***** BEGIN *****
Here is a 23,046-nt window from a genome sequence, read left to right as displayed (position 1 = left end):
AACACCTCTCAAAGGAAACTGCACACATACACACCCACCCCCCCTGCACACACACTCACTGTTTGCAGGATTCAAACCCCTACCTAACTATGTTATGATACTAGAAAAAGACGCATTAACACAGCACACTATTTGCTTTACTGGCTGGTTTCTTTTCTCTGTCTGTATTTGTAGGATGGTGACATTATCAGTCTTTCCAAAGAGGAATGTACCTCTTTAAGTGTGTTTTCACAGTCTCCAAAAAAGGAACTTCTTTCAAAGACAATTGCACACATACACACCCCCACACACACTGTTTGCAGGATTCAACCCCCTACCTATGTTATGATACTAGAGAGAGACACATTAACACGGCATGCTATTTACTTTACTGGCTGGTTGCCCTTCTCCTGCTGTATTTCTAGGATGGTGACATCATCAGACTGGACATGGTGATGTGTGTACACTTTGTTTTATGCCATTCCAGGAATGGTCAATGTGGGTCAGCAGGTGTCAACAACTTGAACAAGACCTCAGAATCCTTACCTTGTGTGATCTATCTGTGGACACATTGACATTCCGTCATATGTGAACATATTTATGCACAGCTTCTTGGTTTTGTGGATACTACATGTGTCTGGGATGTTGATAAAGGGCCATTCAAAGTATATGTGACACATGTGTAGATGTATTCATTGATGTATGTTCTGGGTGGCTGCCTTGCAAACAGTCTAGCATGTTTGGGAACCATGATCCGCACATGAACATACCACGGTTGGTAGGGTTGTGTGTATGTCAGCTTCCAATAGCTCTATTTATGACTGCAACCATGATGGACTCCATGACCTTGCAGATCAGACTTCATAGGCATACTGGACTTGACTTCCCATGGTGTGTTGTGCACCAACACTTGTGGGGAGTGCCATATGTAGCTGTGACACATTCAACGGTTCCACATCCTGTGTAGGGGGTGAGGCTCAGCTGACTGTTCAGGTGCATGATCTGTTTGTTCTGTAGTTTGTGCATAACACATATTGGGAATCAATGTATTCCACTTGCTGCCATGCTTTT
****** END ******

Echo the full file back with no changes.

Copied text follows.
Here is a 23,046-nt window from a genome sequence, read left to right as displayed (position 1 = left end):
AACACCTCTCAAAGGAAACTGCACACATACACACCCACCCCCCCTGCACACACACTCACTGTTTGCAGGATTCAAACCCCTACCTAACTATGTTATGATACTAGAAAAAGACGCATTAACACAGCACACTATTTGCTTTACTGGCTGGTTTCTTTTCTCTGTCTGTATTTGTAGGATGGTGACATTATCAGTCTTTCCAAAGAGGAATGTACCTCTTTAAGTGTGTTTTCACAGTCTCCAAAAAAGGAACTTCTTTCAAAGACAATTGCACACATACACACCCCCACACACACTGTTTGCAGGATTCAACCCCCTACCTATGTTATGATACTAGAGAGAGACACATTAACACGGCATGCTATTTACTTTACTGGCTGGTTGCCCTTCTCCTGCTGTATTTCTAGGATGGTGACATCATCAGACTGGACATGGTGATGTGTGTACACTTTGTTTTATGCCATTCCAGGAATGGTCAATGTGGGTCAGCAGGTGTCAACAACTTGAACAAGACCTCAGAATCCTTACCTTGTGTGATCTATCTGTGGACACATTGACATTCCGTCATATGTGAACATATTTATGCACAGCTTCTTGGTTTTGTGGATACTACATGTGTCTGGGATGTTGATAAAGGGCCATTCAAAGTATATGTGACACATGTGTAGATGTATTCATTGATGTATGTTCTGGGTGGCTGCCTTGCAAACAGTCTAGCATGTTTGGGAACCATGATCCGCACATGAACATACCACGGTTGGTAGGGTTGTGTGTATGTCAGCTTCCAATAGCTCTATTTATGACTGCAACCATGATGGACTCCATGACCTTGCAGATCAGACTTCATAGGCATACTGGACTTGACTTCCCATGGTGTGTTGTGCACCAACACTTGTGGGGAGTGCCATATGTAGCTGTGACACATTCAACGGTTCCACATCCTGTGTAGGGGGTGAGGCTCAGCTGACTGTTCAGGTGCATGATCTGTTTGTTCTGTAGTTTGTGCATAACACATATTGGGAATCAATGTATTCCACTTGCTGCCATGCTTTT